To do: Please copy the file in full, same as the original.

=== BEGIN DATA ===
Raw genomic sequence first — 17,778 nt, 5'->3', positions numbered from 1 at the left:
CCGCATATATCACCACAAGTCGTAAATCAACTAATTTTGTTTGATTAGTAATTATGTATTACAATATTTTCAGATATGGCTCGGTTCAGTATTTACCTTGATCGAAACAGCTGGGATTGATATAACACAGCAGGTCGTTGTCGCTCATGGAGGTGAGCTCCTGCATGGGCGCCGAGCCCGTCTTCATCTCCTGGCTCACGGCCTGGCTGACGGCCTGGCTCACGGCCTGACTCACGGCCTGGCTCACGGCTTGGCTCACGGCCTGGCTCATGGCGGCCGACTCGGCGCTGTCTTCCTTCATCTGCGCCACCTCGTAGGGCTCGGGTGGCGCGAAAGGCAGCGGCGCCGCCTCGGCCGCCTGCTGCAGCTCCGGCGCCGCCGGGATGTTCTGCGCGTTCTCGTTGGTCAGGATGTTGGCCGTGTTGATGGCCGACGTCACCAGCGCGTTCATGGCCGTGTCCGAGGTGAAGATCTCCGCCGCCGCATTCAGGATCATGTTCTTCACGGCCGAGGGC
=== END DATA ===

Raw genomic sequence first — 17,778 nt, 5'->3', positions numbered from 1 at the left:
CCGCATATATCACCACAAGTCGTAAATCAACTAATTTTGTTTGATTAGTAATTATGTATTACAATATTTTCAGATATGGCTCGGTTCAGTATTTACCTTGATCGAAACAGCTGGGATTGATATAACACAGCAGGTCGTTGTCGCTCATGGAGGTGAGCTCCTGCATGGGCGCCGAGCCCGTCTTCATCTCCTGGCTCACGGCCTGGCTGACGGCCTGGCTCACGGCCTGACTCACGGCCTGGCTCACGGCTTGGCTCACGGCCTGGCTCATGGCGGCCGACTCGGCGCTGTCTTCCTTCATCTGCGCCACCTCGTAGGGCTCGGGTGGCGCGAAAGGCAGCGGCGCCGCCTCGGCCGCCTGCTGCAGCTCCGGCGCCGCCGGGATGTTCTGCGCGTTCTCGTTGGTCAGGATGTTGGCCGTGTTGATGGCCGACGTCACCAGCGCGTTCATGGCCGTGTCCGAGGTGAAGATCTCCGCCGCCGCATTCAGGATCATGTTCTTCACGGCCGAGGGC